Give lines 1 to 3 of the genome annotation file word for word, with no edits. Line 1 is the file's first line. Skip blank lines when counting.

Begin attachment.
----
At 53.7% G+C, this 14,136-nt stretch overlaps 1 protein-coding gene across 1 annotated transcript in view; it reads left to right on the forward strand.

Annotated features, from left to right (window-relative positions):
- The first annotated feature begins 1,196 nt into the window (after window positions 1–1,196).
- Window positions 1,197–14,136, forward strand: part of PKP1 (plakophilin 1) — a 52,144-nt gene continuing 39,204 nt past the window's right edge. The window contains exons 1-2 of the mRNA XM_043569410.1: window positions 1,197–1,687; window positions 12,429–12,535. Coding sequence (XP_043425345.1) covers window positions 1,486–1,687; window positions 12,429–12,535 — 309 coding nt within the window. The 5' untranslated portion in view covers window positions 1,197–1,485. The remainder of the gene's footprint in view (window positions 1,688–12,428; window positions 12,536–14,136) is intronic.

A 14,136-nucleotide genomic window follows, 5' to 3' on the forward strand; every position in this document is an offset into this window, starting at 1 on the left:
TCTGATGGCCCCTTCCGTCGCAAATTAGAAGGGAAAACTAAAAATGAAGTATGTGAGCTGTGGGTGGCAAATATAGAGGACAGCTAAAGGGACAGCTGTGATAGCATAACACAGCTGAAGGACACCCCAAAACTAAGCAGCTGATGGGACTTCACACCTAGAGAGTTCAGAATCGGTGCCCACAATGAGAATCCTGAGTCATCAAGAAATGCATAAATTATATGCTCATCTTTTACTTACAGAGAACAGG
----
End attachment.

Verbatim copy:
At 53.7% G+C, this 14,136-nt stretch overlaps 1 protein-coding gene across 1 annotated transcript in view; it reads left to right on the forward strand.

Annotated features, from left to right (window-relative positions):
- The first annotated feature begins 1,196 nt into the window (after window positions 1–1,196).